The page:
Fast-forward to 2021, there are now 23 films in the MCU, not including the pandemic-delayed Black Widow and at least 10 others in the works.

Amanda Knox was still in an Italian prison.

She was exonerated and released in October upon the successful appeal of her conviction in the murder of roommate Meredith Kercher in 2007. 

Same-sex marriage was only legally recognized in five states—Connecticut, Iowa, Massachusetts, New Hampshire and Vermont—as well as Washington, D.C.

New York would pass the Marriage Equality Act in June 2011, leading to widespread celebration—including Neil Patrick Harris tweeting, "David and I did propose to each other, but over five years ago! We've been wearing engagement rings for ages, waiting for an available date." (He and David Burtka eventually tied the knot in Italy in 2014.)

But it wouldn't become legal all over the country until June 26, 2015, when the United States Supreme Court ruled in Obergefell v. Hodges that it was unconstitutional to deny same-sex couples the right to marry.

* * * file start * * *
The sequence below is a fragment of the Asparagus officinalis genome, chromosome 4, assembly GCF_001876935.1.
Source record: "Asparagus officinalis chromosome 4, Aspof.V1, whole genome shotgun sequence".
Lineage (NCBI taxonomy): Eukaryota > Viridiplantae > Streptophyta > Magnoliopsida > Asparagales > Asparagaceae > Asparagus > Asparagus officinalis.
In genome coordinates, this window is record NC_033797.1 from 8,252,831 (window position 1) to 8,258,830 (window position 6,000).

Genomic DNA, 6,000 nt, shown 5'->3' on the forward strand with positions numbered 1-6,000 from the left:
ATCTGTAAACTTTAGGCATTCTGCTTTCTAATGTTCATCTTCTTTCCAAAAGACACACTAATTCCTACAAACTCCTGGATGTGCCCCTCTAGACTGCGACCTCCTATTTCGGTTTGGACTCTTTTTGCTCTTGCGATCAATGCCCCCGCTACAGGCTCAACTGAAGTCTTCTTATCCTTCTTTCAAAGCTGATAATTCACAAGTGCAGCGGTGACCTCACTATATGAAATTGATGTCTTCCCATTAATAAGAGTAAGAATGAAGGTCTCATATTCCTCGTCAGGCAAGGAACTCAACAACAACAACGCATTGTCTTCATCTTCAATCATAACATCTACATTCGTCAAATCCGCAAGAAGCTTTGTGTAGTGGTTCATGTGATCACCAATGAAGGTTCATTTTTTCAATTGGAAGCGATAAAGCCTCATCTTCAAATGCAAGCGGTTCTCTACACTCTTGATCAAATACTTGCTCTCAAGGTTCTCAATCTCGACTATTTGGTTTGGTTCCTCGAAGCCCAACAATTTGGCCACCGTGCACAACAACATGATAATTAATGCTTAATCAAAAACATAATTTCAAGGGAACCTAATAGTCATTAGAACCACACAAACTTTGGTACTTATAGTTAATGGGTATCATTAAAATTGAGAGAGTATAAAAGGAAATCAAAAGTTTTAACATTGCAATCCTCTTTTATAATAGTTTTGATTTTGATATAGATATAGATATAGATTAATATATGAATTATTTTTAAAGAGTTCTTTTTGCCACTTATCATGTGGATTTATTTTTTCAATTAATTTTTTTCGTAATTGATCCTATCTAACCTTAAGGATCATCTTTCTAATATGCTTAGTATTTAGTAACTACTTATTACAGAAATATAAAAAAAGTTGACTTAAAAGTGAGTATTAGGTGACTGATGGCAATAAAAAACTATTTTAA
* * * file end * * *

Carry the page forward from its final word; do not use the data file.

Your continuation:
Netflix hadn't produced any original series. 

House of Cards was still almost two years away. In 2016, Netflix debuted 126 original movies and series, and this past January the company reached 207.3 million subscribers worldwide.

Barack Obama was in his first term as 44th President of the United States. First daughters Malia and Sasha were 12 and 9 years old.

The fourth season of The Celebrity Apprentice was airing on NBC.

Rio, featuring a macaw named Blu, voiced by Jesse Eisenberg, topped the weekend box office with $130 million worldwide, besting Scream 4.

Nine days before the inaugural season of The Voice premiered on NBC, "F--k You" by Cee Lo Green was the No. 1 song on Billboard's Mainstream Top 40, while "E.T." by Katy Perry, featuring Kanye West, was in the midst of a three-week run atop the Billboard Hot 100.

The Los Angeles Lakers, led by Kobe Bryant, were the reigning two-time NBA Champions heading into the 2010-2011 season.

Kris Jenner only had one grandchild, 16-month-old Mason Disick (here at his second birthday party that December).

She's now a grandma of 10.

Taylor Swift was on her Speak Now World Tour in support of her third studio album.

Selena Gomez had Bieber fever.

Parents of six Angelina Jolie and Brad Pitt were Hollywood's golden couple.

So, back on April 17, 2011, some things were lovely, others direly needed to get better, a few things seemed pretty status quo but would take a fated turn, and who could have imagined that was going to happen with the Celebrity Apprentice?

Or Bran Stark, for that matter?

The entirety of Game of Thrones is streaming on HBO Max.